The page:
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City Council: 'Ultimate goal' is to build a legal ATV park in Philly

After hours of testimony supporting a legal riding outlet, council members seemed to reach a consensus in favor of the idea.

Philadelphia's ATV argument raged on during a City Council committee hearing this afternoon considering legislation further penalizing and restricting the use of the off-road vehicles within city limits. At the same time, council members seemed to reach the consensus that a legal riding outlet is a necessary companion to the stepped-up enforcement.

"Ultimately, what this gathering has proved to me is that we are really preaching to the choir," bill sponsor Councilwoman Blondell Reynolds Brown said, noting that the majority of the participants shared the same objective. "Our ultimate goal is finding non-public, non-park land ... where we can create an ATV park." A surprisingly diverse group of people appeared to support that goal, including a Yamaha Corporation official, a retired New Jersey police captain and even a pedestrian who lost her leg when she was struck by an ATV in West Philadelphia.

"Motorcycles and ATVs are tools we've used for the past 15 years to keep kids in Egg Harbor, who are from as far away as Pennsylvania, from drugs and gang violence," said retired police Capt. Hector Tavarez. He said that when the off-road vehicle problem peaked in his town about 16 years ago, they instituted a police Off-Road Unit to increase enforcement, a youth diversion program for first-time offenders and a dedicated 30-acre ATV park, which now also houses a church, police training facility, U.S. Air Force auxiliary patrol and various extracurricular clubs and sports leagues. "The most injuries we have in any of our programs is cheerleading, by far," Tavarez said. "We have more injuries in one year of cheerleading than we've had in 15 years of motorcycles, ATVs and side-by-sides."

But not everyone was as supportive of the idea – a number of officials with Mayor Michael Nutter's administration testified against the construction of an ATV park in the city. "We simply do not have the public space here in Philadelphia to allow the safe operation of these vehicles and create a buffer to prevent community and environmental disruptions," Deputy Mayor Michael DiBerardinis said, adding that the cost would amount to 12 percent of the annual municipal operating budget and that the city has already spent over $250,000 repairing ATV damage to park lands over the past several years. After some prodding, he conceded that his opinion only extends to Parks and Recreation-owned land. "If the private sector is willing to work with these groups to create a viable operation, that makes sense," he said.



Unlikely show of support

In one shocker, West Philadelphia resident Marie Parham, who lost her leg in 1994 when she was struck by an ATV as it blew through a red light at the intersection of 52nd Street and Haverford Avenue, came with her family to discuss the grave need for a legal outlet.

"I think there should be laws to protect the riders of the vehicles," Parham's daughter Ava McKee said. "There should be places where they can ride legally and they shouldn't be places where they have to ride miles and miles and miles to do it – they should be convenient for urban riders."

Parham's niece Lynne Walker agreed. "Give them someplace to ride," she pleaded. "I don't want them to ride on the street. I don't want them to ride on the pavement. I get nervous when they're riding behind me. I pull to the side of the street like it's an emergency vehicle, because I've seen what they've done."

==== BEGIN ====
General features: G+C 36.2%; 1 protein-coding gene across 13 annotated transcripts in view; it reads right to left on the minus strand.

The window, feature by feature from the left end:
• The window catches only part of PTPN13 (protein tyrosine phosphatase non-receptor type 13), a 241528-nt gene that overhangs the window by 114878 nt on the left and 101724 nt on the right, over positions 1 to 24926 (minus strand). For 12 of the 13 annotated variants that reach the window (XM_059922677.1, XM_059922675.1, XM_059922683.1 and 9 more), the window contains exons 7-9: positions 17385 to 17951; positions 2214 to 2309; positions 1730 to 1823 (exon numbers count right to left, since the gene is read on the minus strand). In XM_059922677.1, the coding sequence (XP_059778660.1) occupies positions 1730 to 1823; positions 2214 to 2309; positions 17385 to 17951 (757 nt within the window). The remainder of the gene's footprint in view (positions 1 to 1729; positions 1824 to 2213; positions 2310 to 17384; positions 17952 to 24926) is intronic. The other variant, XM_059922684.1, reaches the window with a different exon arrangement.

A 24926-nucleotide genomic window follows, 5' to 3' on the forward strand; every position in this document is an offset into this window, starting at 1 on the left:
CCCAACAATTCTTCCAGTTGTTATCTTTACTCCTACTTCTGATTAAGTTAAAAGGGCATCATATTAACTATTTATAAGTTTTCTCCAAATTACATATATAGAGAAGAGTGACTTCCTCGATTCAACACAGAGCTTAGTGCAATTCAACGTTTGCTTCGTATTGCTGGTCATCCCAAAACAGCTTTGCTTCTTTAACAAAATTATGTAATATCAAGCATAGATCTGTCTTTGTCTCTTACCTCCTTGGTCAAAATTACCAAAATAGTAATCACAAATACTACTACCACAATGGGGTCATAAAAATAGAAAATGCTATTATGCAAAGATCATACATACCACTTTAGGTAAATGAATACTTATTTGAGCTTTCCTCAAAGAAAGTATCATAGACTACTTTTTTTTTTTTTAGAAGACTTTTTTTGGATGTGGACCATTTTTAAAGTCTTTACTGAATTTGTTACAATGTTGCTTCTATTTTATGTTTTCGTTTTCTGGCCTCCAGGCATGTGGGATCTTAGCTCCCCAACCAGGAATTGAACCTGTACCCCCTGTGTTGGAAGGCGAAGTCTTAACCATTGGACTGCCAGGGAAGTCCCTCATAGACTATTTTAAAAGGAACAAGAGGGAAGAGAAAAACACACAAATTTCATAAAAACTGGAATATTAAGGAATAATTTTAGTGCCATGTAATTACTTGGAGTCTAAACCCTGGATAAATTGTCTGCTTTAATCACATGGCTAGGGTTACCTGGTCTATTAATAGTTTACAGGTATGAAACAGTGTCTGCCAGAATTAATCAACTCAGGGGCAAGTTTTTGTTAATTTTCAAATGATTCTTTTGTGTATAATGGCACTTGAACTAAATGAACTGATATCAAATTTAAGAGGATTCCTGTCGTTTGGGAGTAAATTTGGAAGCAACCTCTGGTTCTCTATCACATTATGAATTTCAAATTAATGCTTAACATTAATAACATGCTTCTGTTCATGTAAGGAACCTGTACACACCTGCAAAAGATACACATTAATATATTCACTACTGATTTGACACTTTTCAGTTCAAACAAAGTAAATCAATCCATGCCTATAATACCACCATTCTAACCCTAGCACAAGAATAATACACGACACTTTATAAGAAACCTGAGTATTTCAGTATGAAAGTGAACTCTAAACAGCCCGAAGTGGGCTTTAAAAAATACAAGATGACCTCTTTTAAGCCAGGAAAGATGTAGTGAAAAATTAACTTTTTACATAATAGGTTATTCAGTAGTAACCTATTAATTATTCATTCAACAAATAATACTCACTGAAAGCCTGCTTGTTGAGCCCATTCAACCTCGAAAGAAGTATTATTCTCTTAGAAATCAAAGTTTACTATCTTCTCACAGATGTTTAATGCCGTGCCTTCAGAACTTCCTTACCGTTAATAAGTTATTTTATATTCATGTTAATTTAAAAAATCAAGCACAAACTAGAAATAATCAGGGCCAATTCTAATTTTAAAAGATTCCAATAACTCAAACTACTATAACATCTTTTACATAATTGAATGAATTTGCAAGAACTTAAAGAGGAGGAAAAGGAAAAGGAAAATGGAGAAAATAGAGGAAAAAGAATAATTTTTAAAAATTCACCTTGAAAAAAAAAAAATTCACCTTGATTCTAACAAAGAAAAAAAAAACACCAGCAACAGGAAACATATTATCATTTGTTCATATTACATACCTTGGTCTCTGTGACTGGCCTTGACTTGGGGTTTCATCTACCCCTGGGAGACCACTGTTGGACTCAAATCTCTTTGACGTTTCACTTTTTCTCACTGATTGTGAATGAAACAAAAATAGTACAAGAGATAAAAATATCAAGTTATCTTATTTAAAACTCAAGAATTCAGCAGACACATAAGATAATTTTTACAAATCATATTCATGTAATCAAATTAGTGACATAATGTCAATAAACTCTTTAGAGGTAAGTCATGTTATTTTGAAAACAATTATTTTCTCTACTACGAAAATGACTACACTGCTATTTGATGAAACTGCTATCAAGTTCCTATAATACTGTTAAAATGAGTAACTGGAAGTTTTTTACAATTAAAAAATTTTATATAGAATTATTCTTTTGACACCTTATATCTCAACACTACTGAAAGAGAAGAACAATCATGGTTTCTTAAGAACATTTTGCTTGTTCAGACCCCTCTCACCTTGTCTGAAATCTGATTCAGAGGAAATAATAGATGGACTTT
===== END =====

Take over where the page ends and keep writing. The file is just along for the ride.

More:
Motorized myths

Some of the myths about the impossibility of creating an urban ATV park that were dispelled today include:

– There is not enough space in Philadelphia for a facility. "Any space is a good space, if it's 20 acres, 30 acres or 40 acres," said Yamaha Northeast Regional Business Manager Kevin DeCew. "It doesn't take much to build an area, it just takes the proper maintenance and funding." Off-road vehicle park Burnt Mills in Northeastern Pennsylvania, for example, is just five square miles.

– Off-road vehicles are too noisy for urban use. "We have a sound requirement that's strictly enforced," Tavarez said. "But most of the vehicles out there today can be made to be extremely quiet and what I have discovered is it's a lack of education on [the riders'] part – they seem to think if they're louder, they're faster." He said that he finds a little bit of schooling about the negative impact of the noise goes a long way with the riders.



– The cost of an ATV park would be insurmountable.
To the contrary, many testified about the money a park would bring into the city, from out-of-state riders spending dollars at surrounding concessions to off-road vehicle sanctioning organizations that would jump at the chance to hold competitions and sponsor riders. "Studies show that well-designed recreational trails improve neighboring property values, result in significant expenditures on the related recreational equipment and activity and bring tourists into the community," Special Vehicle Institute of America Vice President Thomas Yager said in a statement of support. "OHV recreation contributes billions of dollars to state and local economies."

Many vehicle manufacturers also offer financial assistance – Yamaha alone has donated over $2 million since 2008 to build facilities in 39 states, including four in Pennsylvania – and funds are also available from the Pennsylvania Recreational Trail Program. As far as liability insurance, most tracks have waivers that shift the majority of the risk onto the rider.

 
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